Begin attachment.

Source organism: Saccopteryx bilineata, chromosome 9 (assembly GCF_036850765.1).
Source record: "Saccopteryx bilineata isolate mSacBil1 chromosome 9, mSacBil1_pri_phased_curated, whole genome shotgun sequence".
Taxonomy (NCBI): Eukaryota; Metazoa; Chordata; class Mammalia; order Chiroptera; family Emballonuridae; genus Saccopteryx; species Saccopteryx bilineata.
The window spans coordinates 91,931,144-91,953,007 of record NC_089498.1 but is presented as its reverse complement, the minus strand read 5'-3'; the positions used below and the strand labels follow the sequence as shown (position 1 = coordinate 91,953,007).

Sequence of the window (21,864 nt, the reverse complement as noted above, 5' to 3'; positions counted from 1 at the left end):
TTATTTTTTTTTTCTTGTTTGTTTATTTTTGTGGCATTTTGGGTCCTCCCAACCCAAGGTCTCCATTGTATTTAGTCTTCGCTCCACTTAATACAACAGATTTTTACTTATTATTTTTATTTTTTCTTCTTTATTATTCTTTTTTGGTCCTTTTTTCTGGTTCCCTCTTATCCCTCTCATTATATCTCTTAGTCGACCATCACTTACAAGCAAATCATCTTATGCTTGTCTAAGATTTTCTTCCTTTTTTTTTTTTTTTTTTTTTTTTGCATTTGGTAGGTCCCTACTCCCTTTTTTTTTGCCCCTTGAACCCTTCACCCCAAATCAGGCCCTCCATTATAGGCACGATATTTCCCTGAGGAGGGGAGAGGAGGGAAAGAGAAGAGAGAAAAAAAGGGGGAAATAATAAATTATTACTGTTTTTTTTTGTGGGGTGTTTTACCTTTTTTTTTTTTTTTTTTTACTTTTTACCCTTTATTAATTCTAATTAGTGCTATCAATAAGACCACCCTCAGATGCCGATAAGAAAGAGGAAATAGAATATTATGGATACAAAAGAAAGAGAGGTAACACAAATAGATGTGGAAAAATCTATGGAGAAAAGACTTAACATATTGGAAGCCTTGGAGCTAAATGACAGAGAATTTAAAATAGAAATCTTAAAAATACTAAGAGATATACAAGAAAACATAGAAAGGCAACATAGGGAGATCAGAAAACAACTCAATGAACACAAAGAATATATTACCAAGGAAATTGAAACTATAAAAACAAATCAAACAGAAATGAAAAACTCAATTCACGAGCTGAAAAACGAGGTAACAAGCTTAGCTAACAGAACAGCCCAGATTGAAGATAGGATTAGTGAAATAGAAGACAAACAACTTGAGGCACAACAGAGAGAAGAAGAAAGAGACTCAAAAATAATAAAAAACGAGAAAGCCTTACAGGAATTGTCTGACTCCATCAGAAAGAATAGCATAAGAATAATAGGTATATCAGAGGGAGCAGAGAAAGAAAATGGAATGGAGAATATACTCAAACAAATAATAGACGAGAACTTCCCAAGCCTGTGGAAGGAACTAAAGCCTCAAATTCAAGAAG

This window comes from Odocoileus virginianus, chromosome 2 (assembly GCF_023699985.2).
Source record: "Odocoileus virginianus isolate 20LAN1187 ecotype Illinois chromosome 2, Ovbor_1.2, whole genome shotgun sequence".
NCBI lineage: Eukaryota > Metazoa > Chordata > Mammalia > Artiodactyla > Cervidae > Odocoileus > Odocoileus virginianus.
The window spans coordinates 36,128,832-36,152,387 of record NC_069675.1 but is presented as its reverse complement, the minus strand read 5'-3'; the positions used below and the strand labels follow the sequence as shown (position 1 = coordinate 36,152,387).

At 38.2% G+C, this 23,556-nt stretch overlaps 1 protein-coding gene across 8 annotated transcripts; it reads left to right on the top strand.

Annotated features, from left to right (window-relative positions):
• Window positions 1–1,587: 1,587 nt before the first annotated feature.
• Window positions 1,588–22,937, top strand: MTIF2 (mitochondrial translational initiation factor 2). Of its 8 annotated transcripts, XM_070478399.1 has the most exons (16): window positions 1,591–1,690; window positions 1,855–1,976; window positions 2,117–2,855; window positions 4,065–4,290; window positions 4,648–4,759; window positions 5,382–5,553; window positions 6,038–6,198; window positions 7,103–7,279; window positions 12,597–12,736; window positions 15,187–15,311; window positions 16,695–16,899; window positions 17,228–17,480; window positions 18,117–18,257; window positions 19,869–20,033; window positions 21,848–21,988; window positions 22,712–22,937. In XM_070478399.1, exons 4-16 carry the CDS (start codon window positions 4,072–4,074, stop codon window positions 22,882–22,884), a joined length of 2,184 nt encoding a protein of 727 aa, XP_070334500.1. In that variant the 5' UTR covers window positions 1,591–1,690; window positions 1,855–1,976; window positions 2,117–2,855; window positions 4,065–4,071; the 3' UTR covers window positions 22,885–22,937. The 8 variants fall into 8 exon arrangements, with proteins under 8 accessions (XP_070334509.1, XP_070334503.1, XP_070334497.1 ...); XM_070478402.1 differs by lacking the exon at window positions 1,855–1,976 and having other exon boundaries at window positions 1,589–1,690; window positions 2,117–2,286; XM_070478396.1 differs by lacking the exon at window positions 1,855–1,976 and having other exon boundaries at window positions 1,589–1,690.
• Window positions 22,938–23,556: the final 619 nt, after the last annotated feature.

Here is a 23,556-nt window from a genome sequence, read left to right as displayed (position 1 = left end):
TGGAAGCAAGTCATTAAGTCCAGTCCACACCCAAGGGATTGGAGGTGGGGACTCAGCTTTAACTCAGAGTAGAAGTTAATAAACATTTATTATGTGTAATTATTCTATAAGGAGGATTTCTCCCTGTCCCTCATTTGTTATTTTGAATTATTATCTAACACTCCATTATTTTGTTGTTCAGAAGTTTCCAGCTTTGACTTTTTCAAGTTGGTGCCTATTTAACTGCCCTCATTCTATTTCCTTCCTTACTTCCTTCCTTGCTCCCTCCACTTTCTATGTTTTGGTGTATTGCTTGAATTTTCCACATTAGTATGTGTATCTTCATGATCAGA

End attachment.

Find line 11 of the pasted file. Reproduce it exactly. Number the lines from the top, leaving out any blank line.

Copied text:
At 38.2% G+C, this 23,556-nt stretch overlaps 1 protein-coding gene across 8 annotated transcripts; it reads left to right on the top strand.